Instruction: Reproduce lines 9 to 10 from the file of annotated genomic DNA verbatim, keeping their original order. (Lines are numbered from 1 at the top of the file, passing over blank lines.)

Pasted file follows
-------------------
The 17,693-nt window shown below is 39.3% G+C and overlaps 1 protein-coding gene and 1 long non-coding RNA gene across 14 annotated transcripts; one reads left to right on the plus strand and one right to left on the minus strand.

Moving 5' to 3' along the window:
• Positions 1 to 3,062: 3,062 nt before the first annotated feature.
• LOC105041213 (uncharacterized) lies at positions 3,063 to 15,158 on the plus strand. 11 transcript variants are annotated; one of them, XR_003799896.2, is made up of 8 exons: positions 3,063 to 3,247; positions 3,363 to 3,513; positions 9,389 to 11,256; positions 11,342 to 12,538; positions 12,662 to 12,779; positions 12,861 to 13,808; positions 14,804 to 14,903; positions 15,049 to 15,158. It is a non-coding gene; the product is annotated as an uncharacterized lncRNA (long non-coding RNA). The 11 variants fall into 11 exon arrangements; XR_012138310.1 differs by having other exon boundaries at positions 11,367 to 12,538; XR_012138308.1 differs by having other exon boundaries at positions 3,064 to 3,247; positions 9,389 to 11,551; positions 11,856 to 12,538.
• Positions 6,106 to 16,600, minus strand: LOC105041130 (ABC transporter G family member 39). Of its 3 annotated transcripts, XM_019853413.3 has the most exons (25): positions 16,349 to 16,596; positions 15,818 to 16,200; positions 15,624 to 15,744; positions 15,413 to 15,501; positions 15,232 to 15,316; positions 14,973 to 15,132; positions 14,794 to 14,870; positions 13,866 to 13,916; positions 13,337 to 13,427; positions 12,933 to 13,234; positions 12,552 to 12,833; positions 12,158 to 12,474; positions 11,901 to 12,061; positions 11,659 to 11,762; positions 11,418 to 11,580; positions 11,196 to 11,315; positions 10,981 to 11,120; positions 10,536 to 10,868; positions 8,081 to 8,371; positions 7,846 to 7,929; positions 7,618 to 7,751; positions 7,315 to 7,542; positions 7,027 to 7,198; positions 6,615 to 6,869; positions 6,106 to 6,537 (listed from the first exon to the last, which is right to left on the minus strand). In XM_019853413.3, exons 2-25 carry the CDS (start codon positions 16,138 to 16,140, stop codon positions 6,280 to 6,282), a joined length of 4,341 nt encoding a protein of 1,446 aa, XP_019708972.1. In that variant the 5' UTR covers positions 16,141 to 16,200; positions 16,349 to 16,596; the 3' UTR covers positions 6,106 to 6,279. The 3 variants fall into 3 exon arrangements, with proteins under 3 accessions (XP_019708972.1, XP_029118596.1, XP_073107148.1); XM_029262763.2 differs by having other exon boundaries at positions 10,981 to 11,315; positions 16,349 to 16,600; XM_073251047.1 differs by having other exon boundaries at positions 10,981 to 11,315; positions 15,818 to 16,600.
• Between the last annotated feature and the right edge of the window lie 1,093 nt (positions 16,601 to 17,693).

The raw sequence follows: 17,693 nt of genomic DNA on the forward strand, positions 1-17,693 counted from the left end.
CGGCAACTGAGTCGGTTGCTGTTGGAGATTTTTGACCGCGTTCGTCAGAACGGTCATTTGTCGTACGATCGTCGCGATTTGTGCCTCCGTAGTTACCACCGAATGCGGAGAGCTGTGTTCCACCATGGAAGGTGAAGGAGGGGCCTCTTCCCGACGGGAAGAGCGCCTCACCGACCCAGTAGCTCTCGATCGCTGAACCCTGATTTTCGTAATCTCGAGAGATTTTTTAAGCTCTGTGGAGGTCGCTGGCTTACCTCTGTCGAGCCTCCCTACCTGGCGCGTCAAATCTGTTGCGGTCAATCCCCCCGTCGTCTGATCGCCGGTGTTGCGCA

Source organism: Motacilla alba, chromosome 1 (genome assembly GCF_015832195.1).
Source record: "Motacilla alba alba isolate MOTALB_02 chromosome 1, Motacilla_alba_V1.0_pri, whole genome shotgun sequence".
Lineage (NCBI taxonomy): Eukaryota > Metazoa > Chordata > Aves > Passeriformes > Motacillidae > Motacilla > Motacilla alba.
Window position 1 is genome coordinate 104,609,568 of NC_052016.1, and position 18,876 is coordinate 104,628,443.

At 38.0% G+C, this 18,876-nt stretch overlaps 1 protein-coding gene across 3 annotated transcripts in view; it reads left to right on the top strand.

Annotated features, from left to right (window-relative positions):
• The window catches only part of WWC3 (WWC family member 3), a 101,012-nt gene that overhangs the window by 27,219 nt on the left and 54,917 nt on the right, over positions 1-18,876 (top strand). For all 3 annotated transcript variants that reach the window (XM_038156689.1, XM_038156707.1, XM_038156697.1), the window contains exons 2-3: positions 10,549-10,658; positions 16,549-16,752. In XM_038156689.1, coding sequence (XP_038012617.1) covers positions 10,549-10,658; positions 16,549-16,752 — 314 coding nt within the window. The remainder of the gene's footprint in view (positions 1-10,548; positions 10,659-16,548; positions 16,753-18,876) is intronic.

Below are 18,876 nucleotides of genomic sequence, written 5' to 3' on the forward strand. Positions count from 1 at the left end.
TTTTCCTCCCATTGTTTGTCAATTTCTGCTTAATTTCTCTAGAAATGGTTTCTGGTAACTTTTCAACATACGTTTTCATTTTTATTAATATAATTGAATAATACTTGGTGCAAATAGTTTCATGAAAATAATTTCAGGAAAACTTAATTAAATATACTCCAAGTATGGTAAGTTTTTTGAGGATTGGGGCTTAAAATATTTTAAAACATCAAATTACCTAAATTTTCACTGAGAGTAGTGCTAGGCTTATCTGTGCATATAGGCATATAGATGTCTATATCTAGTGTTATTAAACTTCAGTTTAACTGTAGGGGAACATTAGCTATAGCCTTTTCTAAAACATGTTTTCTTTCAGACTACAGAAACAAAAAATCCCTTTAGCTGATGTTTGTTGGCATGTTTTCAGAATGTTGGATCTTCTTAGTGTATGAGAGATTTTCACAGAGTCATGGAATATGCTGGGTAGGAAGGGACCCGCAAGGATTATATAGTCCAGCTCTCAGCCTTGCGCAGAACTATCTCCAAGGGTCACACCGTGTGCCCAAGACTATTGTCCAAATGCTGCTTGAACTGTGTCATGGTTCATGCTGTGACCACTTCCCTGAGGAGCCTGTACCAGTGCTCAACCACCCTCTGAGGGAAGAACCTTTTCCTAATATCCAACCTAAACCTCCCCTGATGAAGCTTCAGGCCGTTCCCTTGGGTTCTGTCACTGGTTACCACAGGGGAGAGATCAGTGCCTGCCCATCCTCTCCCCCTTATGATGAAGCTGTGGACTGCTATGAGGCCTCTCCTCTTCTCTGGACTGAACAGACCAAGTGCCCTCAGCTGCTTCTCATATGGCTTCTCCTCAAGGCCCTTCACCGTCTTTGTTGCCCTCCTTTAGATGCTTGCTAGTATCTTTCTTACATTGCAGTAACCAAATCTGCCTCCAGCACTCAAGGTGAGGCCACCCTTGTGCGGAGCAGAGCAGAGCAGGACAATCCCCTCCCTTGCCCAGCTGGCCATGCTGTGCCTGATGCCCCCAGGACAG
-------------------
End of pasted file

Source organism: Motacilla alba, chromosome 1 (genome assembly GCF_015832195.1).
Source record: "Motacilla alba alba isolate MOTALB_02 chromosome 1, Motacilla_alba_V1.0_pri, whole genome shotgun sequence".